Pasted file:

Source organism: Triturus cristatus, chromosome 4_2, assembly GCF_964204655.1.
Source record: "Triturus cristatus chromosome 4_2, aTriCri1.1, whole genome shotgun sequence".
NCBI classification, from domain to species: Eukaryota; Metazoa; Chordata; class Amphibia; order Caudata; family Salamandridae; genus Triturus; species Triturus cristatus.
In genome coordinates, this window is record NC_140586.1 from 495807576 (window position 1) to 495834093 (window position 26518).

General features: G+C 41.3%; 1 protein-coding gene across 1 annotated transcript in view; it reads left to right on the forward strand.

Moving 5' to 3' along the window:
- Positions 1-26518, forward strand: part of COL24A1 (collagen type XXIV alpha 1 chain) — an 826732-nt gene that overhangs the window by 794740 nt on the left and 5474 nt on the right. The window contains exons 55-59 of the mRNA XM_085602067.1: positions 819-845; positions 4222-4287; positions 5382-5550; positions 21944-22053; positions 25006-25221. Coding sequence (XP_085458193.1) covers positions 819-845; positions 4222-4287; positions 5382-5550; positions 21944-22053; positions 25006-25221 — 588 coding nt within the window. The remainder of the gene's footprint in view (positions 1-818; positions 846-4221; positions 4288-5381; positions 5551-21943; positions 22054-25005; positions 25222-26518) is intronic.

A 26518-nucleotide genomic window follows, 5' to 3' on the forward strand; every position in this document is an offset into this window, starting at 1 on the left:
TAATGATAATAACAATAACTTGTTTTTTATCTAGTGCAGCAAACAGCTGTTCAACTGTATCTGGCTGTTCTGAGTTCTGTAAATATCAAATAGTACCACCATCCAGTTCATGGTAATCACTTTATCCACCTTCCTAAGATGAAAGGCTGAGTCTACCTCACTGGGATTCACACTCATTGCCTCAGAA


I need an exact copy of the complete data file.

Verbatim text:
Source organism: Triturus cristatus, chromosome 4_2, assembly GCF_964204655.1.
Source record: "Triturus cristatus chromosome 4_2, aTriCri1.1, whole genome shotgun sequence".
NCBI classification, from domain to species: Eukaryota; Metazoa; Chordata; class Amphibia; order Caudata; family Salamandridae; genus Triturus; species Triturus cristatus.
In genome coordinates, this window is record NC_140586.1 from 495807576 (window position 1) to 495834093 (window position 26518).

General features: G+C 41.3%; 1 protein-coding gene across 1 annotated transcript in view; it reads left to right on the forward strand.

Moving 5' to 3' along the window:
- Positions 1-26518, forward strand: part of COL24A1 (collagen type XXIV alpha 1 chain) — an 826732-nt gene that overhangs the window by 794740 nt on the left and 5474 nt on the right. The window contains exons 55-59 of the mRNA XM_085602067.1: positions 819-845; positions 4222-4287; positions 5382-5550; positions 21944-22053; positions 25006-25221. Coding sequence (XP_085458193.1) covers positions 819-845; positions 4222-4287; positions 5382-5550; positions 21944-22053; positions 25006-25221 — 588 coding nt within the window. The remainder of the gene's footprint in view (positions 1-818; positions 846-4221; positions 4288-5381; positions 5551-21943; positions 22054-25005; positions 25222-26518) is intronic.

A 26518-nucleotide genomic window follows, 5' to 3' on the forward strand; every position in this document is an offset into this window, starting at 1 on the left:
TAATGATAATAACAATAACTTGTTTTTTATCTAGTGCAGCAAACAGCTGTTCAACTGTATCTGGCTGTTCTGAGTTCTGTAAATATCAAATAGTACCACCATCCAGTTCATGGTAATCACTTTATCCACCTTCCTAAGATGAAAGGCTGAGTCTACCTCACTGGGATTCACACTCATTGCCTCAGAA